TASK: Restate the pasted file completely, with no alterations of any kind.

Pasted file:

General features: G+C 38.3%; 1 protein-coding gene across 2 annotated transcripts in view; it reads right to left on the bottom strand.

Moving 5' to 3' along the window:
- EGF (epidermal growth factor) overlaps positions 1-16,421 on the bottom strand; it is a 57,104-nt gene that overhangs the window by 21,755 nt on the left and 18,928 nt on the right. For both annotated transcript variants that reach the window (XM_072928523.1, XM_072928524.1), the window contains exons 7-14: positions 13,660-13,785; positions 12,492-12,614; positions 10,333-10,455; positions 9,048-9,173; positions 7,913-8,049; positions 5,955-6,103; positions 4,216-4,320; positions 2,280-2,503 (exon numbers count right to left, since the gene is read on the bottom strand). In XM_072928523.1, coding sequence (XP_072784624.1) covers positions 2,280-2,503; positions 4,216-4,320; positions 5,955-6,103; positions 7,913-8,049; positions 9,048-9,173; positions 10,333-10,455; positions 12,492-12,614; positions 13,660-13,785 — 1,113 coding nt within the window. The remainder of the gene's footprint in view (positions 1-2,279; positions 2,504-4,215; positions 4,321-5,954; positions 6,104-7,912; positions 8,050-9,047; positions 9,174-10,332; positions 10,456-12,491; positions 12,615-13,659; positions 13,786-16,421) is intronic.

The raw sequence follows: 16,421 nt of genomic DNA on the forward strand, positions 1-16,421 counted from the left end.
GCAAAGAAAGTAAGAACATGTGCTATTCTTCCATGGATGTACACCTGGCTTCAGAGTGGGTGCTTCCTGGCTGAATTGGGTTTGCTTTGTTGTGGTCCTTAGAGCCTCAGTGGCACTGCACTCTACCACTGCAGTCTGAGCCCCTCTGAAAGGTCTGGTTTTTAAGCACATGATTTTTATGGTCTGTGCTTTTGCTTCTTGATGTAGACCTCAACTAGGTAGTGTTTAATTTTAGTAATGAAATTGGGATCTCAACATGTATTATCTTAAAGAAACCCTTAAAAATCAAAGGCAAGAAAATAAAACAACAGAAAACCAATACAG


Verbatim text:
General features: G+C 38.3%; 1 protein-coding gene across 2 annotated transcripts in view; it reads right to left on the bottom strand.

Moving 5' to 3' along the window:
- EGF (epidermal growth factor) overlaps positions 1-16,421 on the bottom strand; it is a 57,104-nt gene that overhangs the window by 21,755 nt on the left and 18,928 nt on the right. For both annotated transcript variants that reach the window (XM_072928523.1, XM_072928524.1), the window contains exons 7-14: positions 13,660-13,785; positions 12,492-12,614; positions 10,333-10,455; positions 9,048-9,173; positions 7,913-8,049; positions 5,955-6,103; positions 4,216-4,320; positions 2,280-2,503 (exon numbers count right to left, since the gene is read on the bottom strand). In XM_072928523.1, coding sequence (XP_072784624.1) covers positions 2,280-2,503; positions 4,216-4,320; positions 5,955-6,103; positions 7,913-8,049; positions 9,048-9,173; positions 10,333-10,455; positions 12,492-12,614; positions 13,660-13,785 — 1,113 coding nt within the window. The remainder of the gene's footprint in view (positions 1-2,279; positions 2,504-4,215; positions 4,321-5,954; positions 6,104-7,912; positions 8,050-9,047; positions 9,174-10,332; positions 10,456-12,491; positions 12,615-13,659; positions 13,786-16,421) is intronic.

The raw sequence follows: 16,421 nt of genomic DNA on the forward strand, positions 1-16,421 counted from the left end.
GCAAAGAAAGTAAGAACATGTGCTATTCTTCCATGGATGTACACCTGGCTTCAGAGTGGGTGCTTCCTGGCTGAATTGGGTTTGCTTTGTTGTGGTCCTTAGAGCCTCAGTGGCACTGCACTCTACCACTGCAGTCTGAGCCCCTCTGAAAGGTCTGGTTTTTAAGCACATGATTTTTATGGTCTGTGCTTTTGCTTCTTGATGTAGACCTCAACTAGGTAGTGTTTAATTTTAGTAATGAAATTGGGATCTCAACATGTATTATCTTAAAGAAACCCTTAAAAATCAAAGGCAAGAAAATAAAACAACAGAAAACCAATACAG